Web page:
Border conflict

Mehran Restaurant and Catering

2333 Fair Oaks Blvd.
Sacramento, CA 95825

(916) 568-0494

One of the first things my friends and I noticed about Mehran, a new restaurant occupying the former quarters of Bravo Ristorante Italiano on Fair Oaks Boulevard, was that the menu boldly proclaims, “Pakistani/Indian Cuisine” on the front. What, we asked our waiter, were the differences? Were there both Indian and Pakistani items on the menu, and if so, which were which? He couldn’t say, and after some hedging, he fetched the proprietor.

It turns out that this menu—and the proprietor—is proudly Pakistani. (I assume the presence of “Indian” on the menu is there, at least in part, to draw in customers who may be more familiar with the concept of Indian food than with Pakistani.) Indians, he said, overuse spices and artificial colorings; Pakistani food uses the minimum of spices to create a flavor. In addition, he noted that he used “kosher” meat—meaning, I supposed, halal.

We asked him to point us to a few dishes on the menu that would show off the differences: What items was he particularly proud of?

“I am proud of all my menu,” he said, and with good reason. It’s interesting, with several items I haven’t often seen elsewhere: tandoori mutton chops; a beef stew called nihari; and karahi gosht, a goat curry listed under the section “The Delectable Curries.” The owner, in fact, pointed us straight to this dish, and we took him up on it, as well as on chicken tikka masala and vegetable jalfrezi (mixed vegetables). We also tried some vegetable pakoras to start, palak paneer (the often-seen dish of spinach with homemade cheese) and two kinds of naan.

It seemed like a lot when we ordered, but prices here are low (most dishes were in the $5-to-$8 range), and it turns out portions are restrained, so ordering widely is a good strategy. Aside from the short list of appetizers and the curry and vegetable dishes, there are also “charcoal specialties” (tandoor and kebab dishes) and several biryanis, which we did not try. They have some wine and beer, though they are not listed on the menu, and getting specifics about them from the proprietor, who does not drink, was not easy. My friend got a Taj Mahal.

The pakoras arrived first, along with three accompaniments: a fresh herb- and yogurt-based sauce, a thin sweet-tart reddish chutney (I think it was tamarind-based) and a small cup of raita. The big basket of pakoras was a great starter. Each fritter was crunchily fried on the outside, not at all heavy, and pleasantly dryish and mealy within, with plenty of spices (including lots of coriander seeds, to which I’m partial) and mixed vegetables.

After that, a feast arrived in short order. The goat curry was a hit, well-spiced and full of chunks of succulently flavorful meat. It was a fairly dry curry, without much sauce, but there was quite a bit of oil floating in the dish that I could have done without. The chicken tikka masala was almost exactly its opposite: very saucy, with the smooth creaminess that’s typical for the dish, but with slightly dry chunks of white-meat chicken that didn’t add much. This version was not as sweet as many I’ve had, and it had a lovely complexity of flavor despite its mildness. The sauce was perfect for sopping up with our naan.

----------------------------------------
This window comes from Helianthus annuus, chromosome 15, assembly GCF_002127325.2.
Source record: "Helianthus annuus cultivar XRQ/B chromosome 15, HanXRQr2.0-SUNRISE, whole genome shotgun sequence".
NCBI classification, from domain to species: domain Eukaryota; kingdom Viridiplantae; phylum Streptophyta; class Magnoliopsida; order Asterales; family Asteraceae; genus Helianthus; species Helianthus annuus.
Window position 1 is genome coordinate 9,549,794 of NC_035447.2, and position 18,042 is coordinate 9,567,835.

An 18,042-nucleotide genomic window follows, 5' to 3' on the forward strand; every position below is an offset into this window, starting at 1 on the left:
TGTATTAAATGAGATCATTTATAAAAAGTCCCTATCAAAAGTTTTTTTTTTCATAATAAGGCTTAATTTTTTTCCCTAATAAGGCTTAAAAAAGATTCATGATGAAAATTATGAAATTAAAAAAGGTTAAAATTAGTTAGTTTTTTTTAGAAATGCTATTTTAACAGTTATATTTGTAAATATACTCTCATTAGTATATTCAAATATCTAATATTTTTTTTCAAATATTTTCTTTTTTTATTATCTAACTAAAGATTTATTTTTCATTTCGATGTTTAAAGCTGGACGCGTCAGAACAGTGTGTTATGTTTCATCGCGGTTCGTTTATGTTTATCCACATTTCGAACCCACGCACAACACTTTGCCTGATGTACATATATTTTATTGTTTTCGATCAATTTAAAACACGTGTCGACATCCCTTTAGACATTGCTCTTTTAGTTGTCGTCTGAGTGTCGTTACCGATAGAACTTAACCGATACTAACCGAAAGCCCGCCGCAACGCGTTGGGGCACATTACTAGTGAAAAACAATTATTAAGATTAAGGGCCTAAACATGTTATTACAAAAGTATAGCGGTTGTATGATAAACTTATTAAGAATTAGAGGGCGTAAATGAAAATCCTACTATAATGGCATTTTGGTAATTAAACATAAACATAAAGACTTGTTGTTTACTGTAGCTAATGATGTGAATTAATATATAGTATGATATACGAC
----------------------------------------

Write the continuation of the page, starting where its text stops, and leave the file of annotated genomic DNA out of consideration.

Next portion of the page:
The naan itself arrived hot and freshly cooked, but not quite as tenderly blistered as some other versions I’ve tried. We had both plain and onion naan, the latter unfortunately missing the menu’s promised topping of cilantro. Our other starchy accompaniment, the basmati rice, was perhaps just a touch greasy but was a nice base for the curries.

The palak paneer was a buttery-smooth, very pleasing version of the common dish. The chunks of crumbly cheese offset the subtle spicing of the spinach. I was less pleased by the vegetable jalfrezi, a mix of many vegetables, some rather overcooked. The flavors tasted muddied. A thick and tangy tomato-y sauce added an acidic note, but that didn’t brighten the flavor as much as one might wish.

Perhaps because we had so much food to confront, our server was absent for some time and was a bit difficult to summon back to clear our empty plates and take a dessert order. The restaurant filled up some—mainly with large South Asian families, always a good sign—while we were there, so perhaps the increased busyness explains the disappearing act.

We ordered a couple of little desserts to share—kheer, a rice pudding; and gulab jaman, fried dough balls with syrup. The kheer was creamy, lightly sweet and unobjectionable, though of the menu’s promised “pistachios, almonds, and raisins,” we found only almonds. The gulab jaman I quite liked. The rosewater syrup was not overly perfumed, but nicely subtle. Still, a couple of bites were plenty to end the meal.

Mehran has made over the old Bravo space dramatically. The dining room is open, lined with mirrors and painted in a bold rose-and-orange color scheme, with chair cushions to match. Good smells of spices waft over the parking lot, and the greeting at the door is equally welcoming. It’s worth a visit to sample the cuisine. Just remember that the emphasis is on Pakistani, not Indian.